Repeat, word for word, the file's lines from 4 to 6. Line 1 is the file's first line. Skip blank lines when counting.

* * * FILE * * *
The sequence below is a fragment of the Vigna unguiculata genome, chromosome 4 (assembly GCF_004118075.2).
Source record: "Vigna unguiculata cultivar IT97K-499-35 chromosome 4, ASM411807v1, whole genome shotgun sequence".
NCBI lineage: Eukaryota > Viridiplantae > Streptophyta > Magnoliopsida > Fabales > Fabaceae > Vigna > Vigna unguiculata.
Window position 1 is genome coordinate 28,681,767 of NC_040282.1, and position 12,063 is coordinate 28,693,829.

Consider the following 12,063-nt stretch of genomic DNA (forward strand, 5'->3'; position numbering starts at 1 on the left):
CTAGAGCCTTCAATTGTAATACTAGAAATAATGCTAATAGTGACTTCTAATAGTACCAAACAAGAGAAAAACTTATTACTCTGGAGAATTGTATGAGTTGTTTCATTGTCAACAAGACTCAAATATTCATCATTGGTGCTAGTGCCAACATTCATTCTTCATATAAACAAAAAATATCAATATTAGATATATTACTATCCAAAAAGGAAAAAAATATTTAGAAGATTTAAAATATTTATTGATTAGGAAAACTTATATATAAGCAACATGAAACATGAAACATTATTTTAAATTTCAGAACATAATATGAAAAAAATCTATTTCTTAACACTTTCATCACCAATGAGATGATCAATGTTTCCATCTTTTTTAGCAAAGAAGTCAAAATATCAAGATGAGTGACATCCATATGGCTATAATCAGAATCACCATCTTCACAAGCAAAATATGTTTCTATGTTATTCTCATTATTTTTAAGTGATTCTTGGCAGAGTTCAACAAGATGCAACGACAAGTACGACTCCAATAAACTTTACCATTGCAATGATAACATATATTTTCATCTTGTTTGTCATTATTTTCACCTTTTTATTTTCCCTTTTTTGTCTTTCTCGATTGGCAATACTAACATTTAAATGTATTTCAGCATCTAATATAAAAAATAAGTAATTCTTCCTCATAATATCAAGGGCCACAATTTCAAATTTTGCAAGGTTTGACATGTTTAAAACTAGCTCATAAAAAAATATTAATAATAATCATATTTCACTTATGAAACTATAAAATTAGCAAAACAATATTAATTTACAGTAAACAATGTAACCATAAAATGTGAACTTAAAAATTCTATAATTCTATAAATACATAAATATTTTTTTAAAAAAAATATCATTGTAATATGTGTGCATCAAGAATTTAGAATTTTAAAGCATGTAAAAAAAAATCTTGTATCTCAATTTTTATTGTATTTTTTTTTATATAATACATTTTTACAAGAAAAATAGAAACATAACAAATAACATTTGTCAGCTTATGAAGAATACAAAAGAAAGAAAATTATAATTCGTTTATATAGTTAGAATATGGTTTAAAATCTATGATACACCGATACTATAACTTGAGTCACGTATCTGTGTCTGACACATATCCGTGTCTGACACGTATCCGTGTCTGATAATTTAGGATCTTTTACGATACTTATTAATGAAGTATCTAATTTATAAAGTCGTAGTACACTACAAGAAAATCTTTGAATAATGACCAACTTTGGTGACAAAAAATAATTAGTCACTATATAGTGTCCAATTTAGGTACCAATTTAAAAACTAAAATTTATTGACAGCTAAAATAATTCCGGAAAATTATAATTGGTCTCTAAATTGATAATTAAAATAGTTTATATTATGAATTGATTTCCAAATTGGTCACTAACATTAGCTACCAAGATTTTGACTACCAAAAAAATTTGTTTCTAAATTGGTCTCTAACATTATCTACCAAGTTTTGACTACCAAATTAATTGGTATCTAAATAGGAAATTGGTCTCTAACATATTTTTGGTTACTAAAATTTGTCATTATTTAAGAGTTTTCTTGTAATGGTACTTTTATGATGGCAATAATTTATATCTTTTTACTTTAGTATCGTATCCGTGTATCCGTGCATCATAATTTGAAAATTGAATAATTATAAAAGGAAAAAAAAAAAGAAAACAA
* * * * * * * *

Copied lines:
Window position 1 is genome coordinate 28,681,767 of NC_040282.1, and position 12,063 is coordinate 28,693,829.

Consider the following 12,063-nt stretch of genomic DNA (forward strand, 5'->3'; position numbering starts at 1 on the left):
CTAGAGCCTTCAATTGTAATACTAGAAATAATGCTAATAGTGACTTCTAATAGTACCAAACAAGAGAAAAACTTATTACTCTGGAGAATTGTATGAGTTGTTTCATTGTCAACAAGACTCAAATATTCATCATTGGTGCTAGTGCCAACATTCATTCTTCATATAAACAAAAAATATCAATATTAGATATATTACTATCCAAAAAGGAAAAAAATATTTAGAAGATTTAAAATATTTATTGATTAGGAAAACTTATATATAAGCAACATGAAACATGAAACATTATTTTAAATTTCAGAACATAATATGAAAAAAATCTATTTCTTAACACTTTCATCACCAATGAGATGATCAATGTTTCCATCTTTTTTAGCAAAGAAGTCAAAATATCAAGATGAGTGACATCCATATGGCTATAATCAGAATCACCATCTTCACAAGCAAAATATGTTTCTATGTTATTCTCATTATTTTTAAGTGATTCTTGGCAGAGTTCAACAAGATGCAACGACAAGTACGACTCCAATAAACTTTACCATTGCAATGATAACATATATTTTCATCTTGTTTGTCATTATTTTCACCTTTTTATTTTCCCTTTTTTGTCTTTCTCGATTGGCAATACTAACATTTAAATGTATTTCAGCATCTAATATAAAAAATAAGTAATTCTTCCTCATAATATCAAGGGCCACAATTTCAAATTTTGCAAGGTTTGACATGTTTAAAACTAGCTCATAAAAAAATATTAATAATAATCATATTTCACTTATGAAACTATAAAATTAGCAAAACAATATTAATTTACAGTAAACAATGTAACCATAAAATGTGAACTTAAAAATTCTATAATTCTATAAATACATAAATATTTTTTTAAAAAAAATATCATTGTAATATGTGTGCATCAAGAATTTAGAATTTTAAAGCATGTAAAAAAAAATCTTGTATCTCAATTTTTATTGTATTTTTTTTTATATAATACATTTTTACAAGAAAAATAGAAACATAACAAATAACATTTGTCAGCTTATGAAGAATACAAAAGAAAGAAAATTATAATTCGTTTATATAGTTAGAATATGGTTTAAAATCTATGATACACCGATACTATAACTTGAGTCACGTATCTGTGTCTGACACATATCCGTGTCTGACACGTATCCGTGTCTGATAATTTAGGATCTTTTACGATACTTATTAATGAAGTATCTAATTTATAAAGTCGTAGTACACTACAAGAAAATCTTTGAATAATGACCAACTTTGGTGACAAAAAATAATTAGTCACTATATAGTGTCCAATTTAGGTACCAATTTAAAAACTAAAATTTATTGACAGCTAAAATAATTCCGGAAAATTATAATTGGTCTCTAAATTGATAATTAAAATAGTTTATATTATGAATTGATTTCCAAATTGGTCACTAACATTAGCTACCAAGATTTTGACTACCAAAAAAATTTGTTTCTAAATTGGTCTCTAACATTATCTACCAAGTTTTGACTACCAAATTAATTGGTATCTAAATAGGAAATTGGTCTCTAACATATTTTTGGTTACTAAAATTTGTCATTATTTAAGAGTTTTCTTGTAATGGTACTTTTATGATGGCAATAATTTATATCTTTTTACTTTAGTATCGTATCCGTGTATCCGTGCATCATAATTTGAAAATTGAATAATTATAAAAGGAAAAAAAAAAAGAAAACAA